Review of Accounting Studies, 3, 347–363 (1998)
1998 Kluwer Academic Publishers, Boston. Manufactured in The Netherlands.
Is there Information in an Earnings Announcement
Faculty of Commerce and Business Administration, 2053 Main Mall, The University of British Columbia,
Vancouver, B.C., Canada V6T 1Z2
PAUL E. FISCHER
Wharton School, University of Pennsylvania
Abstract. Using a sample of announcements drawn from the 1980s and early 1990s, we reassess the relation
between earnings news and earnings announcement timing. Using analyst forecast errors to proxy for news, we
ﬁnd that early announcements are associated with good news relative to late announcements. The relation between
newsandtiming, however, does not appear to be strictly monotonic. Furthermore, we ﬁnd that unexpected earnings
explain 4% or less of the variation in timing. Finally, we assess whether abnormal returns behave in a manner that
is consistent with a good news early, bad news late relation.
A number of studies in the accounting literature test whether there is a relation between
the timing of earnings announcements and the direction of the earnings news—good news
early, bad news late (for example, Kross (1981), Givoly and Palmon (1982), Chambers
and Penman (1984), and Kross and Schroeder (1984)). The evidence presented in these
studies, which are based upon data from the 1970s, is generally consistent with a good news
early, bad news late hypothesis. This evidence suggests that, for some managers during the
period under study, the beneﬁt of delaying the formal release of earnings exceeded the cost.
Recent anecdotal and empirical evidence indicates that the beneﬁts and costs of delay are
likely to have changed since the 1970s. This change, in turn, raises the possibility that the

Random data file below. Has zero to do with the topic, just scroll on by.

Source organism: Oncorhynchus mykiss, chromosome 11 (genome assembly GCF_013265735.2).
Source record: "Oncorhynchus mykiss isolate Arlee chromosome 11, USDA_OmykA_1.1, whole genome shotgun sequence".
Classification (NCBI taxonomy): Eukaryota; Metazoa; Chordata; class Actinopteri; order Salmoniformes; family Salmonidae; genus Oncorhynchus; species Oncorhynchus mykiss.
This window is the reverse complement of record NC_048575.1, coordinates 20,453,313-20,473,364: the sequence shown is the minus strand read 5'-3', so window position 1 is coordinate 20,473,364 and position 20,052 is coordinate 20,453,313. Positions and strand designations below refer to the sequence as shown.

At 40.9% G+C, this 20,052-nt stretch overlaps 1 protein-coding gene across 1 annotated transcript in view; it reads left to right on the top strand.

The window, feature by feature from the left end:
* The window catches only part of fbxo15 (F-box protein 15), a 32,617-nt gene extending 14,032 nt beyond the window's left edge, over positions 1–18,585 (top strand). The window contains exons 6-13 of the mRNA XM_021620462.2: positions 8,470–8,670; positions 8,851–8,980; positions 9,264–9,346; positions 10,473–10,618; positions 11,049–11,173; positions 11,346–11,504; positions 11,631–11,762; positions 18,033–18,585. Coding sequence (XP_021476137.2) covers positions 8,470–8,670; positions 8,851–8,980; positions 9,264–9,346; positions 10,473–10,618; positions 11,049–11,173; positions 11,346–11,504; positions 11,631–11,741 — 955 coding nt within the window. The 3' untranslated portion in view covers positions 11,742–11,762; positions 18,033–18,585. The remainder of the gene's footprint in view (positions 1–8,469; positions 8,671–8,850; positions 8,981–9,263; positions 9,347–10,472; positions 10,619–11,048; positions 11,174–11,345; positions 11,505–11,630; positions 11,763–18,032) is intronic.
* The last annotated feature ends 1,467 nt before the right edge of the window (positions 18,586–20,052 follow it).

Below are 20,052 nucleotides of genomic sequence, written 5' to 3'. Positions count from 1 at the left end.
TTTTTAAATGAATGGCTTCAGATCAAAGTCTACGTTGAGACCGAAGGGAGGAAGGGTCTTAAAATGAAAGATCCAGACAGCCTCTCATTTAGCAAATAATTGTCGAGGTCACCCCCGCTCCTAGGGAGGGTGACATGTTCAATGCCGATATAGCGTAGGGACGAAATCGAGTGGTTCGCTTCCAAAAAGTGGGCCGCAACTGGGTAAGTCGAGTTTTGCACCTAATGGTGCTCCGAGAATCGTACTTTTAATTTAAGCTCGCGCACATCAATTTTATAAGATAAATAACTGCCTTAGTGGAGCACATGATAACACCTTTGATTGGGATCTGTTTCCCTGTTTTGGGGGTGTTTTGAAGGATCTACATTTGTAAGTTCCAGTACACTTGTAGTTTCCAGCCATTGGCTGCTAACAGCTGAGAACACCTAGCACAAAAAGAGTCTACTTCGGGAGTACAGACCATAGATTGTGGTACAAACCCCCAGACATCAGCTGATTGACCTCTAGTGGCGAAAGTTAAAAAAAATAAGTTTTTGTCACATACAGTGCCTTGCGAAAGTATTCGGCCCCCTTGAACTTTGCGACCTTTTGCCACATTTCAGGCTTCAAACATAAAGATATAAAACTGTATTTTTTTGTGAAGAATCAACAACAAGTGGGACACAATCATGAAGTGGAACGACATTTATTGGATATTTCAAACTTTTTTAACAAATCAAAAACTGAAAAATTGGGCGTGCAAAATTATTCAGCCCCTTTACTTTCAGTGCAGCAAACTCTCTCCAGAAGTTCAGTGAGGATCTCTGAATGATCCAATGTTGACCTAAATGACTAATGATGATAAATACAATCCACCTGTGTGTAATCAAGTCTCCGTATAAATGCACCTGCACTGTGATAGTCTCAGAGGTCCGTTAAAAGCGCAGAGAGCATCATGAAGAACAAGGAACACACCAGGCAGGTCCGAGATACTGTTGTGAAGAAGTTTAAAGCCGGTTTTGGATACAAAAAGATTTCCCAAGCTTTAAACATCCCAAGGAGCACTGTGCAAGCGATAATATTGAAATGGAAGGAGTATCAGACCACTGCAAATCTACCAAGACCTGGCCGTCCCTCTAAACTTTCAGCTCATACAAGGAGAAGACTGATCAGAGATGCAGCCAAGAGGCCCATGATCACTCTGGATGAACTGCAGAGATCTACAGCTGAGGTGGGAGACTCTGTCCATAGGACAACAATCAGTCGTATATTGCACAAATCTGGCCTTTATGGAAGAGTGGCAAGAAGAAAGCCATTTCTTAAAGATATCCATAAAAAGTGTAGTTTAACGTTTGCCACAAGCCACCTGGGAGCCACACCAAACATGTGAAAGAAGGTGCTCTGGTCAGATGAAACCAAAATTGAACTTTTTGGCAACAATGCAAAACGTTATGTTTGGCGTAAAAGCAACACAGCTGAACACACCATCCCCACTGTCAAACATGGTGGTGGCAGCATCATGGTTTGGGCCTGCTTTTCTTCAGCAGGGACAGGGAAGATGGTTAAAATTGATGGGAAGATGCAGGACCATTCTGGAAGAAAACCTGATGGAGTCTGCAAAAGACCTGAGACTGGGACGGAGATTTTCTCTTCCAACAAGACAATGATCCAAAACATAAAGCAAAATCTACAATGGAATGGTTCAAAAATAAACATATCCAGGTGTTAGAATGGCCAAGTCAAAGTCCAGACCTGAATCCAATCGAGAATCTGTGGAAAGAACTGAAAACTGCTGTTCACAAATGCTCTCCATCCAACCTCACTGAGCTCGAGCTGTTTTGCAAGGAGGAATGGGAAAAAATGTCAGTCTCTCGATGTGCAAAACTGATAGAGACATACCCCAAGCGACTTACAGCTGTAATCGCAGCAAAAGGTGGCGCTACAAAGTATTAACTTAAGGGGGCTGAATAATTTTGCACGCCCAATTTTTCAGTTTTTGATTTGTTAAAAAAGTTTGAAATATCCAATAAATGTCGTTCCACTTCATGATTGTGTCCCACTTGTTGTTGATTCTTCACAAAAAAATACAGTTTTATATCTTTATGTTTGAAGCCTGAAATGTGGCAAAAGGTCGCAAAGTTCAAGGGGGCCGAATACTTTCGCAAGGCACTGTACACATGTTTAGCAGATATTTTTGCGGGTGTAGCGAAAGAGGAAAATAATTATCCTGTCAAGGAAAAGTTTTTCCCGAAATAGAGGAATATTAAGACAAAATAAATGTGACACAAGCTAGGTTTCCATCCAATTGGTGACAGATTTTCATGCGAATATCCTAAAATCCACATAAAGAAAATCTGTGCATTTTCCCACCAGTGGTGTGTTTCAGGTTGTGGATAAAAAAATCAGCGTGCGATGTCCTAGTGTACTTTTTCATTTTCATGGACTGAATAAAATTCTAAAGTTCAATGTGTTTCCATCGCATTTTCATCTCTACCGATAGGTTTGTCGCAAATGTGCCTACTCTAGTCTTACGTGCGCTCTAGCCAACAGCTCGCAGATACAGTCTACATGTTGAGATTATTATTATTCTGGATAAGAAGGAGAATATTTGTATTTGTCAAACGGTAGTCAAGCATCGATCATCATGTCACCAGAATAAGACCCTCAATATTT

good news early, bad news late phenomenon may no longer exist. Consequently, in this
paper, we reassess the good news early, bad news late hypothesis using more current data.
In order to motivate why the beneﬁts/costs of delay have changed it is useful to ﬁrst
identify some of the beneﬁts/costs conjectured in earlier studies and then to discuss why
these are likely to have changed after the 1970s. Earlier studies suggest a variety of reasons
why managers beneﬁt from the delay of bad news. For example, managers may be able to
complete contract negotiations at more favorable terms prior to the disclosure of bad news.
In addition, managers may beneﬁt by getting more time to prepare responses to criticism
and time to prepare a plan to reverse the poor performance. Finally, managers may beneﬁt
by having more time to ﬁnd ways to undo the news through accruals management. Of
course, these and other alleged beneﬁts of delay must exceed the possible reputation and
litigation costs for managers who choose to delay release.
Our belief that a change has arisen in the cost/beneﬁt trade-off is based upon the premise
that litigation risks faced by management and auditors intensiﬁed during the 1980s. This